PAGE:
Similarly, Haynes fretted that "the mistake Republicans are going to make is thinking this is a demographic and political problem and not a social and cultural problem. You can't fix this with Orca (the Romney campaign's ill-fated GOTV software) or iPad apps or to some extent even running Hispanic candidates."
To young Republican strategists and writers, a fundamental shift of how the party communicates is required. That doesn't mean delegitimizing hugely popular and powerful outlets on the right, but rather transcending them.
"Communicating to the country's changing demographics and outside of the Fox News echo chamber is a strategic imperative," said GOP operative Phil Musser, 40.
"The rise of conservative media has been one of the best things to ever happen to the conservative movement. It has helped us reach new voters, has helped with voter persuasion and even motivation," said GOP strategist Todd Harris, 41. "But with all the positives, there is this fact: If all you did was watch and read the conservative media, you were probably pretty shocked at what happened Tuesday. There's a huge and ever-growing segment of the vote that Republicans just aren't talking to and in some cases didn't even know existed."
The good news, say the young Republicans, is that there's hope for them to appeal more widely. They look no further than to 2004, when liberals were in disbelief that America had reelected George W. Bush. "Jesusland" was the name of the famous map of the country showing where Bush had won.
But instead of inveighing against the purported theocracy the country had become, Obama and his aides began to plot how they could appeal to a broad coalition of voters.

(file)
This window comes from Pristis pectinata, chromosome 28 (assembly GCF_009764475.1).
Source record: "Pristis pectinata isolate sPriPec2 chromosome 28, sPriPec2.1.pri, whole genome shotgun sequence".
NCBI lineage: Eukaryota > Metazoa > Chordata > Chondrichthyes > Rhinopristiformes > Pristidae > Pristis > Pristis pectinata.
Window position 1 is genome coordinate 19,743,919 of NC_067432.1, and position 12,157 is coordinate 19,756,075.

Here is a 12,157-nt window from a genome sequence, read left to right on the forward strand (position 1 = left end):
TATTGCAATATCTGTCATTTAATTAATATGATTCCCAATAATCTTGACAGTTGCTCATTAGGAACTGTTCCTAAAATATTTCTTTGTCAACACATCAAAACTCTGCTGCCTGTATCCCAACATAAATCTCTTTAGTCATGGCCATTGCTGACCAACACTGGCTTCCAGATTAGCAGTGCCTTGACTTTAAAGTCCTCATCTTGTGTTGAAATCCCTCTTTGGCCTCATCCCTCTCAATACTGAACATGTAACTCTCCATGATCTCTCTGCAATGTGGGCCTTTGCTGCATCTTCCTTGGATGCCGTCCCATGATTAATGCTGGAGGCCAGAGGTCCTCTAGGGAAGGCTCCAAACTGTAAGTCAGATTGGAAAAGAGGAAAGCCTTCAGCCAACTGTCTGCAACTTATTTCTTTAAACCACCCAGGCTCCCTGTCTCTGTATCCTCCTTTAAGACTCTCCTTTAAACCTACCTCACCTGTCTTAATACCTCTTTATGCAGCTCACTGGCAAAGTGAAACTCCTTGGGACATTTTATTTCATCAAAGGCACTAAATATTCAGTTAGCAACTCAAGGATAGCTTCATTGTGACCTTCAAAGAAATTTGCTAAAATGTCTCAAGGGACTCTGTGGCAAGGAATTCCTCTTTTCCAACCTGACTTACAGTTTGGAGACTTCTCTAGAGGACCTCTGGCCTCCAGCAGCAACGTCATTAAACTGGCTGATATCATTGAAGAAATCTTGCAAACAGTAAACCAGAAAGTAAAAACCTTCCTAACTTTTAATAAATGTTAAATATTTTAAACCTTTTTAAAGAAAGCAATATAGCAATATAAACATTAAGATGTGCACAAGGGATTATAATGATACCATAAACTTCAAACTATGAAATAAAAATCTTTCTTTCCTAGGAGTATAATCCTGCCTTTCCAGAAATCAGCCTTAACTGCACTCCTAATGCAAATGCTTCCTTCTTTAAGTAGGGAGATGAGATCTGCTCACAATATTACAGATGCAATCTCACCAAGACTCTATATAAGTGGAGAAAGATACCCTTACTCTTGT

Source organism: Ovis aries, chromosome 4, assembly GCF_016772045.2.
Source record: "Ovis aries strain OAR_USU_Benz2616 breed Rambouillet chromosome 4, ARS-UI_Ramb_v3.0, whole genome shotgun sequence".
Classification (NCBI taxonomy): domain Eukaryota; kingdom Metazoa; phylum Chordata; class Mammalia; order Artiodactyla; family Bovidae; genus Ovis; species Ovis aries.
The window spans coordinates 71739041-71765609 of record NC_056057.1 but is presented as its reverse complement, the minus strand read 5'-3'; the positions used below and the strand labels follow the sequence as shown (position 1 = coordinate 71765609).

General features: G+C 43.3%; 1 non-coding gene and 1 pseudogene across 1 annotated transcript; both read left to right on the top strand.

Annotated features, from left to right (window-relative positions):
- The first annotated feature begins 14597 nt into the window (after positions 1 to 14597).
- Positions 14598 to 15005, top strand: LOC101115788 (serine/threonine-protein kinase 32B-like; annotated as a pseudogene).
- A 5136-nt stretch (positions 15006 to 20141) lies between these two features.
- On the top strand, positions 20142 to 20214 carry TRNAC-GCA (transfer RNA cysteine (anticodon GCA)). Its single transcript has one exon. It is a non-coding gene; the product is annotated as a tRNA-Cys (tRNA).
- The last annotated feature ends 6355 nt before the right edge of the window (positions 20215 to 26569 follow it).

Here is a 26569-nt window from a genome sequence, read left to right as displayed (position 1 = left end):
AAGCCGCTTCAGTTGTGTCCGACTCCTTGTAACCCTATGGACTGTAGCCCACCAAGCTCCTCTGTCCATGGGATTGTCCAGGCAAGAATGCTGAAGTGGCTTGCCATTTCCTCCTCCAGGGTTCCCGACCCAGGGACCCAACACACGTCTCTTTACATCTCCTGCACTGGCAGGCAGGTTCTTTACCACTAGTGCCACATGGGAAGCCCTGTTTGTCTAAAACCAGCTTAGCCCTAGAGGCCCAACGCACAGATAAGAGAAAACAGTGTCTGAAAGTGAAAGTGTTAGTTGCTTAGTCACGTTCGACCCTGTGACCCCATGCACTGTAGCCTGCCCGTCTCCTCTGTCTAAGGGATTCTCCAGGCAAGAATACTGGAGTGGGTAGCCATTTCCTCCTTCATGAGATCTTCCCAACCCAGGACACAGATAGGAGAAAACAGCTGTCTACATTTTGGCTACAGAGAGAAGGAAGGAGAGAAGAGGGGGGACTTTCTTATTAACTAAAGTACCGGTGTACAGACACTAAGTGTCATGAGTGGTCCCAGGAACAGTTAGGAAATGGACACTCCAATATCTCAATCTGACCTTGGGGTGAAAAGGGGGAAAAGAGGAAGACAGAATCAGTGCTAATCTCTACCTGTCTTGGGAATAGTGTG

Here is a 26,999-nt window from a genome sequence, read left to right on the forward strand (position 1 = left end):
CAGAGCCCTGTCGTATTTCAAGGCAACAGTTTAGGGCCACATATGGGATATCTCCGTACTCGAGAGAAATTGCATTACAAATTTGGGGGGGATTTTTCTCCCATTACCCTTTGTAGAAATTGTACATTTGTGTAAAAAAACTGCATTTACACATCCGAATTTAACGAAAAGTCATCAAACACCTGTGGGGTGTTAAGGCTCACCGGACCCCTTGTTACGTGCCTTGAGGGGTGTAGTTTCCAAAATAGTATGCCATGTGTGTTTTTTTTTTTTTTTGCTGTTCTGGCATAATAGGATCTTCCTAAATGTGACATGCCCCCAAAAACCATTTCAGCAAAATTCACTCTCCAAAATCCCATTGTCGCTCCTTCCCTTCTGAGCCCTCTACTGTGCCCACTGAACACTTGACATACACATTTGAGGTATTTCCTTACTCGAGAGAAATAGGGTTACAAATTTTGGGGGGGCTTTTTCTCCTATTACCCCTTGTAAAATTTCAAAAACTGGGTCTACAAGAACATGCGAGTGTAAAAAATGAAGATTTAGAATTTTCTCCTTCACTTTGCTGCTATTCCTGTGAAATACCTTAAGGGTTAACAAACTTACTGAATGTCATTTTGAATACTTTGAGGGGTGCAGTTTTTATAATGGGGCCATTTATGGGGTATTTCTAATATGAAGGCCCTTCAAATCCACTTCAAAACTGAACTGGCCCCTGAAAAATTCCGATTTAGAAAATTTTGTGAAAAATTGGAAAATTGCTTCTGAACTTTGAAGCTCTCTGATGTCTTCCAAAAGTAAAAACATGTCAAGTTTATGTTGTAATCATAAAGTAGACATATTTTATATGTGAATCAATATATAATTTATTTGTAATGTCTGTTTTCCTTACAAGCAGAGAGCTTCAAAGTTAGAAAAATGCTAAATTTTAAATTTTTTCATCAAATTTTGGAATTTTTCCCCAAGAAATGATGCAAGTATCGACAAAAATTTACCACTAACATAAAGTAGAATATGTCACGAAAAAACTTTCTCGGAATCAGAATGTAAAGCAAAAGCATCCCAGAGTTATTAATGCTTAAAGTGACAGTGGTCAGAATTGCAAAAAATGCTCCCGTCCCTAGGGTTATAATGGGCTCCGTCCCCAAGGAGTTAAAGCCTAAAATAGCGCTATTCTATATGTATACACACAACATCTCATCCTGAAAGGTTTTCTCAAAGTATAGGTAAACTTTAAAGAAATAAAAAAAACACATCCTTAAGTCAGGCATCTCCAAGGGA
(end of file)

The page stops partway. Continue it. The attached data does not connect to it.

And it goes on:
Younger Republicans are confident that they, too, will take over the party and reorient it to accommodate a more tolerant country.
"I expect that in the years to come, a class of young and up-and-coming Republican practitioners will exert a greater degree of influence on how the party's outreach to key groups is handled and ensure that the tone and tenor of our message is reflective of today's society," said Jon Downs, 35, a Republican media consultant.
But these Republicans know a degree of self-examination is required.
"In some communities, like with African-Americans, it's simply unacceptable to be a Republican. This is a cultural phenomenon," said Haynes. "Who do you go to church with, who do you send your kids to school with? Are enough Republicans socially and culturally engaged with folks who don't look like themselves?"
Or, as Domenech put it: "Conservatives may be content to stay in a bubble and yell about Benghazi, but it doesn't help the cause in the long term."
What's needed, he said, is to develop new institutions that will engage conservatives on the issues that the broader country is focused on.
He cited the much-buzzed-about piece in The Atlantic earlier this year about whether women can have successful careers and devote ample attention to child-rearing as a conversation conservatives should have gotten in on.
"We need to play the long game on how people engage in culture and society," Domenech said. "Conservatives and the right generally have a lot to say, but it's going to require more than a place to discuss the latest campaign or the New Black Panthers."